Since Edward Amoroso first introduced the concept of threat trees in 1994 within his book “Fundamentals of Computer Security Technology,“ threat modeling tools and methodologies have evolved to meet the changing needs of the threat landscape. The concept of threat trees was based on decision tree diagrams, visually representing how threats to IT systems can be exploited.
Related Blog: The Evolution of Threat Modeling
Enterprises now have access to sophisticated threat modeling tools that save money and time by automating and scaling security during the early stages of the software development life cycle (SDLC). Free threat modeling tools are also available, however, the limited capabilities and lack of automation and ability to scale means that these solutions aren’t ideal for large or growing enterprises.
Before considering and choosing a specific tool, it’s critical to first review the various threat modeling methodologies that the tools are built upon. Because all methodologies are capable of identifying potential threats, an organization should decide on its methodology by identifying the desired outputs and reviewing the pros and cons of each methodology:
Threat Modeling Tool Methodologies
VAST (Visual, Agile, Simple Threat modeling) is founded on the idea that threat modeling will only be effective if it scales across the enterprise and encompasses the entire SDLC, starting in the earliest stages. VAST provides actionable insights to key stakeholders while integrating seamlessly within Agile environments. The end goal is to provide threat visualization to stakeholders across the entire organization, regardless of technical proficiency, so responsibilities can be distributed through the organization.
Learn More: Threat Modeling Methodologies: What is VAST?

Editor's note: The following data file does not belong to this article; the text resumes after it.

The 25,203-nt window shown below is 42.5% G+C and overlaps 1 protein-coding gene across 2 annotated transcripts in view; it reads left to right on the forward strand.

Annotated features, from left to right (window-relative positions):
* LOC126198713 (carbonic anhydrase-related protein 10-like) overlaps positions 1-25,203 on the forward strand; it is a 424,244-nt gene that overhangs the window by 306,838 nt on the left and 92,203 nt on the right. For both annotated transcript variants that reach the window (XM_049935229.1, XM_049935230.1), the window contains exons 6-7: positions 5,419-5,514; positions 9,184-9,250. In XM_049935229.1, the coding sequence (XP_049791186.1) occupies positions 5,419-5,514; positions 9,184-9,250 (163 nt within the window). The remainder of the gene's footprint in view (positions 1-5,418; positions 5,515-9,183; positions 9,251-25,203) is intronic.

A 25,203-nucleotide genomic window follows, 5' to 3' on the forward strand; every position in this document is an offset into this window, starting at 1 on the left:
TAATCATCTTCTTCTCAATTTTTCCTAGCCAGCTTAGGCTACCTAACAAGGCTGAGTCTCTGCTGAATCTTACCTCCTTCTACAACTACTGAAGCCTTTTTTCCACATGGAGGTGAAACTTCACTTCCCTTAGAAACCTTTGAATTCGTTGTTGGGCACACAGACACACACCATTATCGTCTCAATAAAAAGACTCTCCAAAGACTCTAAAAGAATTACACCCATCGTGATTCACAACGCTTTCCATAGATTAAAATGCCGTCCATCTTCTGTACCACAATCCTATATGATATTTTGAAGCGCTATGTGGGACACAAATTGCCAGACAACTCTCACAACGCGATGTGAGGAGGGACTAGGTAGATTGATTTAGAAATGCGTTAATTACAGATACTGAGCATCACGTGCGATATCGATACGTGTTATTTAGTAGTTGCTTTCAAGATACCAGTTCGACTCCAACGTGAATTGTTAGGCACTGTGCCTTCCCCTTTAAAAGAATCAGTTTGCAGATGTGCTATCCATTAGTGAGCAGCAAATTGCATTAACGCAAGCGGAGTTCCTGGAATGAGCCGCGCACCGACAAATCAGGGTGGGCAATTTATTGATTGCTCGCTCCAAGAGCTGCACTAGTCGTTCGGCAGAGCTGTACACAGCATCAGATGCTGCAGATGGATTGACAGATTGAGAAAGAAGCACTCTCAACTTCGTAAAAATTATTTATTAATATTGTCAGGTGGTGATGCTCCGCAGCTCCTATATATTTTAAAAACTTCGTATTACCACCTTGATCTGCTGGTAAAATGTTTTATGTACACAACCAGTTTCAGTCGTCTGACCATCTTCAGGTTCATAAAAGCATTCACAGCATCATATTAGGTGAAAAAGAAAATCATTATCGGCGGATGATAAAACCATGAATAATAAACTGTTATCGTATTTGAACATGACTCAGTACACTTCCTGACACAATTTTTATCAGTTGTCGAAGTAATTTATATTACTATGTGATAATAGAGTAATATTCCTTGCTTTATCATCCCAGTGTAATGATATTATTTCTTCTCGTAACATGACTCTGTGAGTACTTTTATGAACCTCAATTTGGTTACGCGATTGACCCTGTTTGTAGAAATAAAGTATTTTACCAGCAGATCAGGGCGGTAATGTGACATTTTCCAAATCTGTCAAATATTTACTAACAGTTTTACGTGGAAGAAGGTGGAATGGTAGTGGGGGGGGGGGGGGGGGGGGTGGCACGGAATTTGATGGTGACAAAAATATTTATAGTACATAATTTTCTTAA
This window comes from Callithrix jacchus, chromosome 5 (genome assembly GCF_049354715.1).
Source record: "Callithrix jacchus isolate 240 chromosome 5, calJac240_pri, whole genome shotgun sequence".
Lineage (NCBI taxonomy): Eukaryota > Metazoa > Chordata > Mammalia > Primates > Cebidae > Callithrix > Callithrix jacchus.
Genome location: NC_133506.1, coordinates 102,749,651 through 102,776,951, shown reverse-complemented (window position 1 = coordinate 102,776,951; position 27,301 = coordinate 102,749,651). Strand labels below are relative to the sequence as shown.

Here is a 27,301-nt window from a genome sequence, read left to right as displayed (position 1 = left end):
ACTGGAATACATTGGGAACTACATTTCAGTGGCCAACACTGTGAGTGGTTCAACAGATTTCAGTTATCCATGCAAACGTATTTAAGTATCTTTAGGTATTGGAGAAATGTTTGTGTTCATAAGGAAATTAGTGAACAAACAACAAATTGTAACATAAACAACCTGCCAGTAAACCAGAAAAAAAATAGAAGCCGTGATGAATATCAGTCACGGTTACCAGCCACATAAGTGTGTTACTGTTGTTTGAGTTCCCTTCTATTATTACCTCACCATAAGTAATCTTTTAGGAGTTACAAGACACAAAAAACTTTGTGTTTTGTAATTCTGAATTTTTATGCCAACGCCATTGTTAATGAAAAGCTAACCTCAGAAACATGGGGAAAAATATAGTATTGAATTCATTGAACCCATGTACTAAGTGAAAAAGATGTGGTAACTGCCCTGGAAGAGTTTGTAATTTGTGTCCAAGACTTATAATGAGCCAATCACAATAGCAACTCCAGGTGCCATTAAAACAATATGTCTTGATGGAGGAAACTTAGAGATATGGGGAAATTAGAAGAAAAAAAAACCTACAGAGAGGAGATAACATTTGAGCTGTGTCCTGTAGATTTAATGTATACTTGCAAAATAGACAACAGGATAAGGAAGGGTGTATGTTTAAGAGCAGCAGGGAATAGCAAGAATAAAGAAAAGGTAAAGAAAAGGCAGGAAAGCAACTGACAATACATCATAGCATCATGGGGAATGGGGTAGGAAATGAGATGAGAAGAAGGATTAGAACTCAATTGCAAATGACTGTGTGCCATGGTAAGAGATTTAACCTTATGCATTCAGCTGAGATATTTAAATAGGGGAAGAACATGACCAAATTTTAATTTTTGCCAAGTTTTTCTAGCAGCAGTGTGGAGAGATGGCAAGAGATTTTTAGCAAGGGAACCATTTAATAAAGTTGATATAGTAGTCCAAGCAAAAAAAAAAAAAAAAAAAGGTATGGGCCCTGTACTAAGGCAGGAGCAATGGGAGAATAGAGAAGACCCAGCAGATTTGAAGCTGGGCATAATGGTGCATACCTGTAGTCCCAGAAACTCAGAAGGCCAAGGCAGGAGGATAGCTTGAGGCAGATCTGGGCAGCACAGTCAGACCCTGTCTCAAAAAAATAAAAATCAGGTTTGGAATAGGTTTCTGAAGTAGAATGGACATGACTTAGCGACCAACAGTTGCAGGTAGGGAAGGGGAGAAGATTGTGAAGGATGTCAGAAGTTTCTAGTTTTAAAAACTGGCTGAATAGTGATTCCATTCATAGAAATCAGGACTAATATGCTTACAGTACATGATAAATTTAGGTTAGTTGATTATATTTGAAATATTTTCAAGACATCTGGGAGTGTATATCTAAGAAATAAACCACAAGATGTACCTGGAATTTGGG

STRIDE (Spoofing, Tampering, Repudiation, Information disclosure, Denial of service, Elevation of privilege) was created for developers to identify and mitigate security risks during the design phase, before deployment. If new threats arise after the application is in use, STRIDE must be used in combination with post-deployment evaluation. The further along the SDLC that a threat is identified, the more costly and time-consuming it will be to resolve.
PASTA (Process for Attack Simulation and Threat Analysis) assess security from the attacker’s point of view using simulated attacks, constructing a defense strategy using threat identification and risk scoring. Because PASTA incorporates business impact analysis as a crucial part of the process, cybersecurity responsibilities can go far beyond the IT department. This can result in the need for significant education and training for stakeholders across the organization.
OCTAVE (Operationally Critical Threat, Asset, and Vulnerability Evaluation) is one of the oldest methodologies and focuses exclusively on security practices and operational risks. A security team must be comprised of stakeholders across departments, and OCTAVE works best when an organization has comprehensive knowledge of the applicable threat landscape. This manual methodology lacks scalability; with new users, applications, and functionality, it quickly becomes unmanageable.
Trike is unique in that it requires stakeholders to review each class of assets before threat assessment and assign an acceptable risk score. Identified threats are then compared to the assets so that remediation can be prioritized. Trike automates repetitive threat modeling actions to free up resources, but it does require someone to conduct an attack surface analysis of the entire system; making it challenging to scale to large systems.
As you can see, there are a variety of ways to implement threat modeling within your organization. For growing enterprises, the VAST methodology provides the most value because it directly supports automation, integration, and collaboration; the three pillars for scalable threat modeling.
Using VAST, ThreatModeler provides a holistic view of the entire attack surface, enabling enterprises to minimize their overall risk. ThreatModeler’s easy one-step process flow diagrams, visual interface, and up-to-date threat databases empower organizations to enable non-security professionals to strategically prioritize and address threats.
ThreatModeler is an automated threat modeling tool that strengthens an enterprise’s SDLC by identifying, predicting and defining threats across all applications and devices in the operational IT stack. This automated platform works with all types of computing environments.
To learn more about why ThreatModeler is a good choice for your enterprise, request a free evaluation of the ThreatModeler platform or contact us to speak with an application threat modeling expert today.